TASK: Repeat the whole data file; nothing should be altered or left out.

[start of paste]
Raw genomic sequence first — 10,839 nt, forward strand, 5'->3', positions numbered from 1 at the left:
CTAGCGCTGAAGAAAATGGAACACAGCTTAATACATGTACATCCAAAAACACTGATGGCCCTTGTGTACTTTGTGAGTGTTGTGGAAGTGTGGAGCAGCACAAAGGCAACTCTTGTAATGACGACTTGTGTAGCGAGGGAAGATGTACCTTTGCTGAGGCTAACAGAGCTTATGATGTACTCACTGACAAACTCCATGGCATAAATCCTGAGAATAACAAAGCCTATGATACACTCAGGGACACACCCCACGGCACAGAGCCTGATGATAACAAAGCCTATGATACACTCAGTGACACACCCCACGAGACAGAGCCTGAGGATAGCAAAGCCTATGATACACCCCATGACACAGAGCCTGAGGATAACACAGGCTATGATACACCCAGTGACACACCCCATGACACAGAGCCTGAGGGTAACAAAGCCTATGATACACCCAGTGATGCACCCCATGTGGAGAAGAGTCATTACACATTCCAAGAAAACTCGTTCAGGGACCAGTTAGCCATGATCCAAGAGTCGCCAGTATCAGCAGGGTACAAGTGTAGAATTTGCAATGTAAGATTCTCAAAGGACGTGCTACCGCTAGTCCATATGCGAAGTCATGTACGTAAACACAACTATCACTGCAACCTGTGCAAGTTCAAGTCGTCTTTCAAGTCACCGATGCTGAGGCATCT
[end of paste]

Raw genomic sequence first — 10,839 nt, forward strand, 5'->3', positions numbered from 1 at the left:
CTAGCGCTGAAGAAAATGGAACACAGCTTAATACATGTACATCCAAAAACACTGATGGCCCTTGTGTACTTTGTGAGTGTTGTGGAAGTGTGGAGCAGCACAAAGGCAACTCTTGTAATGACGACTTGTGTAGCGAGGGAAGATGTACCTTTGCTGAGGCTAACAGAGCTTATGATGTACTCACTGACAAACTCCATGGCATAAATCCTGAGAATAACAAAGCCTATGATACACTCAGGGACACACCCCACGGCACAGAGCCTGATGATAACAAAGCCTATGATACACTCAGTGACACACCCCACGAGACAGAGCCTGAGGATAGCAAAGCCTATGATACACCCCATGACACAGAGCCTGAGGATAACACAGGCTATGATACACCCAGTGACACACCCCATGACACAGAGCCTGAGGGTAACAAAGCCTATGATACACCCAGTGATGCACCCCATGTGGAGAAGAGTCATTACACATTCCAAGAAAACTCGTTCAGGGACCAGTTAGCCATGATCCAAGAGTCGCCAGTATCAGCAGGGTACAAGTGTAGAATTTGCAATGTAAGATTCTCAAAGGACGTGCTACCGCTAGTCCATATGCGAAGTCATGTACGTAAACACAACTATCACTGCAACCTGTGCAAGTTCAAGTCGTCTTTCAAGTCACCGATGCTGAGGCATCT